I have $$$N$$$ elements and I want to maximize the number of elements that can be selected given to some constraints of the type “you can take at most 1 element from this subset of the elements”.

**Example**

I have 10 elements (labeled 1 through 10) with constraints:

- You can pick at most 1 element from the set { 3, 4 }
- You can pick at most 1 element from the set { 2, 5, 6, 9 }
- You can pick at most 1 element from the set { 1, 5, 7 }

An optimal solution is selecting elements { 1, 2, 3, 8, 10 }. I found this solution by writing the exponential solution.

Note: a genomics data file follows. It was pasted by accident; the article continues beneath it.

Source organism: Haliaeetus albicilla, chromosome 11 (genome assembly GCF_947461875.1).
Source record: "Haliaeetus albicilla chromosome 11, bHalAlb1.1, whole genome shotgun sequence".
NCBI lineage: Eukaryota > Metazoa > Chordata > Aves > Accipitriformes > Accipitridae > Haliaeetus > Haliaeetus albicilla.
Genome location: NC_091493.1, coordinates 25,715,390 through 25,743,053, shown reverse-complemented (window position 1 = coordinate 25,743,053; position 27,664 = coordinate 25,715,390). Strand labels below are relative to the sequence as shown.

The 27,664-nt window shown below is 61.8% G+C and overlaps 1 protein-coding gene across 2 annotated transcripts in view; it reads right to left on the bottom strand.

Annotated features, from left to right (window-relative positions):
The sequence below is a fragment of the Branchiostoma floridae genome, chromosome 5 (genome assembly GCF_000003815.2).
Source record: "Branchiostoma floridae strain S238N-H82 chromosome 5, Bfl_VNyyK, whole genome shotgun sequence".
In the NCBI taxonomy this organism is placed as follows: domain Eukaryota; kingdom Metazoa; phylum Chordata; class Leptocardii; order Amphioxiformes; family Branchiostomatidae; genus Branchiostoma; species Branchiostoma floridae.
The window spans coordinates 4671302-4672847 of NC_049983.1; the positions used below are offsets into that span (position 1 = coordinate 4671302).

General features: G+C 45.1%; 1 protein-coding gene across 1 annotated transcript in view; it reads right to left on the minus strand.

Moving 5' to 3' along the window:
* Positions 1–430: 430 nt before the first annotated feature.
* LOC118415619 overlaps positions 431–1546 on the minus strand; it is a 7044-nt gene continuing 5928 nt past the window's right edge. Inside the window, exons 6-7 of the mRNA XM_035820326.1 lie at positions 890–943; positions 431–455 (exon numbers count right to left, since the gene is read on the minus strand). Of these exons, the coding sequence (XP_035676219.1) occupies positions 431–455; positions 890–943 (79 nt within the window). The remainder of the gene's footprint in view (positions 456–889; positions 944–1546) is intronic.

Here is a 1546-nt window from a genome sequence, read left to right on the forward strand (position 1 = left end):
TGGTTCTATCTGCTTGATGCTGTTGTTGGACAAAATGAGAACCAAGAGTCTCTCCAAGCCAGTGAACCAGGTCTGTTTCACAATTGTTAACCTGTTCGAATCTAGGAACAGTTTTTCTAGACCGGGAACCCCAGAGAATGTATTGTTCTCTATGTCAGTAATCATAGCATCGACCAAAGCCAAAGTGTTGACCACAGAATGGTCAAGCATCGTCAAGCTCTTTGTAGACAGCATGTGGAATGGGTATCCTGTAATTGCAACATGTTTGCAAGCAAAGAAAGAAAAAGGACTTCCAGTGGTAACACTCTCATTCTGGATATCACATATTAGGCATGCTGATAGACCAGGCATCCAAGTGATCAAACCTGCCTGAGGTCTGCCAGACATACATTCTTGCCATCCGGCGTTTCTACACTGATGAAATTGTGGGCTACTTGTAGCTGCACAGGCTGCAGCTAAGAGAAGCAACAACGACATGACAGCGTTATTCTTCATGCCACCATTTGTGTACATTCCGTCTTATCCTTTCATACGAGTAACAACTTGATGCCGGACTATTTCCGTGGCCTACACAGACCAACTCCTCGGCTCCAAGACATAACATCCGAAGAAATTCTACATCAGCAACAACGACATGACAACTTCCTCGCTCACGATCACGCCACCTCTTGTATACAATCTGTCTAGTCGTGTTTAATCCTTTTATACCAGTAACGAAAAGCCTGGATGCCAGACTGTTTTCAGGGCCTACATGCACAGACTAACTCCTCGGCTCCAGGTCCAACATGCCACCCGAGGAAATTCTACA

I first thought I could reduce it to a maximum matching or flow problem but I failed to do so. Is it a known problem and can it be solved in polynomial time?

The short answer is I cannot be sure, but after some thought:

If I formulate this problem as a graph problem, I add a node for each number, and an edge between each pair of elements which exist in a common subset. The problem then seems to be that of finding the maximum independent set for each connected component of the graph — this is strongly NP-hard, according to wikipedia.

So my instinct is that it cannot be solved in polynomial time, but it is plausible that I have formulated this incorrectly and someone better than me will wow us.

And on the other hand if you have a graph you can for each edge (a, b) make a set {a, b} so these problems are equivalent.